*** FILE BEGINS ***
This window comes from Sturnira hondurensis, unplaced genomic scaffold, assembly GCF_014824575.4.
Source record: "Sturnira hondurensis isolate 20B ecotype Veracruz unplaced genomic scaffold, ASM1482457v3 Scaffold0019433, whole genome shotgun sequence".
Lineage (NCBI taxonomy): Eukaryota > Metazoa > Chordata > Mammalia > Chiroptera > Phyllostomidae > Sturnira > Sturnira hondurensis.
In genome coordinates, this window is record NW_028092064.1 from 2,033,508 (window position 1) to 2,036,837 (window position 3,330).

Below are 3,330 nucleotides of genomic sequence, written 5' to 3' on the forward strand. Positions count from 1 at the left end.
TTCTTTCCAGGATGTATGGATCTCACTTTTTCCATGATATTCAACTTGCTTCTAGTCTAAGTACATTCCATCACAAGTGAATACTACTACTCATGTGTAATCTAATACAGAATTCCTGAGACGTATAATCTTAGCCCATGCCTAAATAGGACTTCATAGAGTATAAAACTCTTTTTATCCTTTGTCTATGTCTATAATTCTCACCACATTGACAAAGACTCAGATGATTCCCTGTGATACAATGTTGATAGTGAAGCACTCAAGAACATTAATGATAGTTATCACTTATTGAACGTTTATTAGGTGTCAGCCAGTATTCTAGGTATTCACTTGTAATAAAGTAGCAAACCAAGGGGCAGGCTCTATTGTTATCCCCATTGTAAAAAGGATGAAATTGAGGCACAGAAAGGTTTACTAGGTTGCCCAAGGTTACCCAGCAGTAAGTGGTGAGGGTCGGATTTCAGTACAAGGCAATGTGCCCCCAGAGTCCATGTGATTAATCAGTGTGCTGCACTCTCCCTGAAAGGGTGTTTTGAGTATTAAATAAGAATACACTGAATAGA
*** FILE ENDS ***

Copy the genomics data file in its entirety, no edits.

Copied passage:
This window comes from Sturnira hondurensis, unplaced genomic scaffold, assembly GCF_014824575.4.
Source record: "Sturnira hondurensis isolate 20B ecotype Veracruz unplaced genomic scaffold, ASM1482457v3 Scaffold0019433, whole genome shotgun sequence".
Lineage (NCBI taxonomy): Eukaryota > Metazoa > Chordata > Mammalia > Chiroptera > Phyllostomidae > Sturnira > Sturnira hondurensis.
In genome coordinates, this window is record NW_028092064.1 from 2,033,508 (window position 1) to 2,036,837 (window position 3,330).

Below are 3,330 nucleotides of genomic sequence, written 5' to 3' on the forward strand. Positions count from 1 at the left end.
TTCTTTCCAGGATGTATGGATCTCACTTTTTCCATGATATTCAACTTGCTTCTAGTCTAAGTACATTCCATCACAAGTGAATACTACTACTCATGTGTAATCTAATACAGAATTCCTGAGACGTATAATCTTAGCCCATGCCTAAATAGGACTTCATAGAGTATAAAACTCTTTTTATCCTTTGTCTATGTCTATAATTCTCACCACATTGACAAAGACTCAGATGATTCCCTGTGATACAATGTTGATAGTGAAGCACTCAAGAACATTAATGATAGTTATCACTTATTGAACGTTTATTAGGTGTCAGCCAGTATTCTAGGTATTCACTTGTAATAAAGTAGCAAACCAAGGGGCAGGCTCTATTGTTATCCCCATTGTAAAAAGGATGAAATTGAGGCACAGAAAGGTTTACTAGGTTGCCCAAGGTTACCCAGCAGTAAGTGGTGAGGGTCGGATTTCAGTACAAGGCAATGTGCCCCCAGAGTCCATGTGATTAATCAGTGTGCTGCACTCTCCCTGAAAGGGTGTTTTGAGTATTAAATAAGAATACACTGAATAGA